I have seen PAs running the show up in the Brewster ED on nights, solo coverage or at least FP back up only.  The other option would be Samaritan in Moses Lake.  The ED physician group that runs CWH/WVMC took over Samaritan's ED and have been looking for a PA to work down there.  They've talked huge talk regarding scope of practice etc., and they are an outstanding group of guys and gals.  I had the great opportunity to work with them for a number of years.  If that opening is still there, could be worth the commute from Wenatchee etc.

 

Good luck, central WA is lacking in the type of job you're describing.  There's a reason I'm in Seattle and not back in the Valley.

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Critical care. In smaller community hospitals with no residents PAs staff the ICU with the intensivist. Tons of procedural opportunities like intubation, central line placement, arterial lines, lumbar puncture, thoracentesis, paracentesis, chest tubes, management of invasive and non-invasive ventilation. At the smaller hospital where I per diem the PAs also respond to rapid response anywhere in the hospital and run codes.

 

Need a very substantive understanding of pathophysiology and how multiple organs affect each other.

 

Once you work in critical care, you learn how to initially react to almost any emergent situation... an invaluable skill that makes you highly demanded for the rest of your career. Requires a lot of self motivation and drive to learn things on your own.

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In regard to your can you work CV/CT less than 50hrs a week.  I have yet to hear of a position but I'm sure they exist somewhere.  After completing a surgical fellowship, I would absolutely say you should look into Critical Care.  Try and get into a place where PAs have high autonomy and there isn't four thousand learners that your competing with for procedures.  Additionally critical care has the hours you want.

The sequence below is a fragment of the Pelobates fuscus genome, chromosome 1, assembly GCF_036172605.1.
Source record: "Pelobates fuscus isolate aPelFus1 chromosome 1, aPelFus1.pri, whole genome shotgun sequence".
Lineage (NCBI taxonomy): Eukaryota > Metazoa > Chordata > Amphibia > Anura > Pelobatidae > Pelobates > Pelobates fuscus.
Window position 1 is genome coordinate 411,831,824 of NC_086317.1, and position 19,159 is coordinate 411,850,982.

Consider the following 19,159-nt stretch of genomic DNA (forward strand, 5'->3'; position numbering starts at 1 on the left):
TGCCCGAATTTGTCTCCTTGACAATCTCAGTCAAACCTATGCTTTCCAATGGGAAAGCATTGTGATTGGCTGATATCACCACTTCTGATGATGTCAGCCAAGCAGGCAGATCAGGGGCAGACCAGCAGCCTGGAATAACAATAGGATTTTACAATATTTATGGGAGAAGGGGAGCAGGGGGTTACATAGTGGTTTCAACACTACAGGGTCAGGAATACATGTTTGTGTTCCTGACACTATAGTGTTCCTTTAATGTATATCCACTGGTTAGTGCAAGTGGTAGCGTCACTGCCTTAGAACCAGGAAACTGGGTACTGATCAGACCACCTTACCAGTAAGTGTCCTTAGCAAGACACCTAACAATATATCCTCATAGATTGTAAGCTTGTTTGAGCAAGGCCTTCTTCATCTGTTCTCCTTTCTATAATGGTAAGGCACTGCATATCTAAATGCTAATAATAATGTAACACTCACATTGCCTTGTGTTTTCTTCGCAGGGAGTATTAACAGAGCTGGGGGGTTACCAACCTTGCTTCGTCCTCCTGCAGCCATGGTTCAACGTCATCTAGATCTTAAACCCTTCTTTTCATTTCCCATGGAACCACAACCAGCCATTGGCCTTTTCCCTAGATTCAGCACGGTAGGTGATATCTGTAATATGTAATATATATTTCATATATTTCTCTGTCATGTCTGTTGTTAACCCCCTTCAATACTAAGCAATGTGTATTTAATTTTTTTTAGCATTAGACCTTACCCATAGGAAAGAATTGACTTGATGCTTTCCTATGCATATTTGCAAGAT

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Thanks again everyone! One more question... for now.

 

-- CT Surge sounds like a dream except for the whole work/life balance thing. I absolutely love working hard - pedal to the metal until the works done. However, my kids are getting to the age that I'd rather not work tons of hours... I've missed enough being in the military.  Is there such thing as CT surgery gig that is <50hr / week? I absolutely love the idea complex surgery with major room to grow and complex medicine/SICU management.

 

no.

 

if they tell you otherwise, they're lying. plus, you can't the kind of immersive experience you need to be really good at CT surg with less than 50 hrs/week. its really, really intense (I worked CT SICU and it was def not for me).

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I vote for EM. I'm not confined to fast track though. Honestly procedures get pretty boring to me...and repetitive... but I imagine that's everywhere. Every once in a while there's something cool/different to do though. Medically I love the variety. This weekend I've seen trauma, ectopic preg, "syncope"/GI bleed, CPs, COPDer, lots of sick babies, cholecystitis, a person with a weird ecchmyotic rash that we aren't sure about, person that glued their eye shut, psychotic pt on meth. If you want variety EM is the place. You will never get really good at one thing tho. And will have to learn not to fuss over things that aren't emergent/urgent and refer. If you are really cerebral in terms of wanting to fix everything, it may not be for you